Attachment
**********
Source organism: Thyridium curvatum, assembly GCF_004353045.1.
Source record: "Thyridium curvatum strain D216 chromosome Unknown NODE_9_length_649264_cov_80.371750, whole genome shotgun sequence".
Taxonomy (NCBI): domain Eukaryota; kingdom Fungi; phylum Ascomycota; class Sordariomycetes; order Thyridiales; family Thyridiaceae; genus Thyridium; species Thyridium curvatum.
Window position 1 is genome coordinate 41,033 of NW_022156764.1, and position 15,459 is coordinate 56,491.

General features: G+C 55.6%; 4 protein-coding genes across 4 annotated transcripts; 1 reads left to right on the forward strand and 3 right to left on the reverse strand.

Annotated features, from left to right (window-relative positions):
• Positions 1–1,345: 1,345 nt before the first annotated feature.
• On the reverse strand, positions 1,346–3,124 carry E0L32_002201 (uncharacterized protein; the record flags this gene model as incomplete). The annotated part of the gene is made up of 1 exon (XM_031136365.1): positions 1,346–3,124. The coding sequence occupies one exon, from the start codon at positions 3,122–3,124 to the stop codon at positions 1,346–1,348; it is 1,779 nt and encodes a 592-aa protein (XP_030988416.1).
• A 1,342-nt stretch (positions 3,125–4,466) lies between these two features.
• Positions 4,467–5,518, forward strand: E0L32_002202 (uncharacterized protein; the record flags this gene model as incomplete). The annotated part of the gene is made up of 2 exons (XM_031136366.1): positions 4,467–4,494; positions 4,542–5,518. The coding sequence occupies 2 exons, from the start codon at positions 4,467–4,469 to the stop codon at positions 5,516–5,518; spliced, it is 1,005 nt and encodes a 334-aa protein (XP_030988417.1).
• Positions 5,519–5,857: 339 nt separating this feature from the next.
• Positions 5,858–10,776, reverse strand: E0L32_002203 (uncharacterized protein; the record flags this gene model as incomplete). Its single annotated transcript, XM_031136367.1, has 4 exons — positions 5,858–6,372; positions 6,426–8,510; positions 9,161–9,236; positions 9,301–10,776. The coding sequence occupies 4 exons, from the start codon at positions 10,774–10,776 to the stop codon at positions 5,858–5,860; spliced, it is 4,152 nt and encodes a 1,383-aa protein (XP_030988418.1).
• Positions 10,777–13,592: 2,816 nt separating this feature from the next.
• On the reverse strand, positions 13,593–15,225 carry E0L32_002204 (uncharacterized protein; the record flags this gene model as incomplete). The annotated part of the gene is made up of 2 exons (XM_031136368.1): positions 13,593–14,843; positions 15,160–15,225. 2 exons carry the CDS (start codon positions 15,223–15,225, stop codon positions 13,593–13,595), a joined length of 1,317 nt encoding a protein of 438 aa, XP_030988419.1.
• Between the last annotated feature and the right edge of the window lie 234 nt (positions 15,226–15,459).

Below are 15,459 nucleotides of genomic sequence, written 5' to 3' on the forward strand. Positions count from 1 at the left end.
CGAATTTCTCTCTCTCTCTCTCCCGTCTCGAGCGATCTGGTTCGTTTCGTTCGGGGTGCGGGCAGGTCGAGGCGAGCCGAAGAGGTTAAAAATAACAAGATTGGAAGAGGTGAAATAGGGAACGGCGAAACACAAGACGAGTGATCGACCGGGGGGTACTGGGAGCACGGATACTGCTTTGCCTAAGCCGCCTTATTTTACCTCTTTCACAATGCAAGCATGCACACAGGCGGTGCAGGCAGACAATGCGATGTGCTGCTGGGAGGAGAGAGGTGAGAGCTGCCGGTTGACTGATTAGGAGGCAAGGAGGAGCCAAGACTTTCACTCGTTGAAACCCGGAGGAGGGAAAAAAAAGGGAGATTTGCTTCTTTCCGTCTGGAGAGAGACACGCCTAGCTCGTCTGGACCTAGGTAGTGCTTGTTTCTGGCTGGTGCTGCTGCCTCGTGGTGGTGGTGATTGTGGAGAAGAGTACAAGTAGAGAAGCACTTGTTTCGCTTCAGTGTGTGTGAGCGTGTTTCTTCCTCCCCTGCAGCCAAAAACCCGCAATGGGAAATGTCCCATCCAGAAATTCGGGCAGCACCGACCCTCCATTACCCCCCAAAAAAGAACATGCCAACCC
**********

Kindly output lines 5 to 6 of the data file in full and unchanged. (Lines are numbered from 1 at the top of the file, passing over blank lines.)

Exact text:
General features: G+C 55.6%; 4 protein-coding genes across 4 annotated transcripts; 1 reads left to right on the forward strand and 3 right to left on the reverse strand.

Annotated features, from left to right (window-relative positions):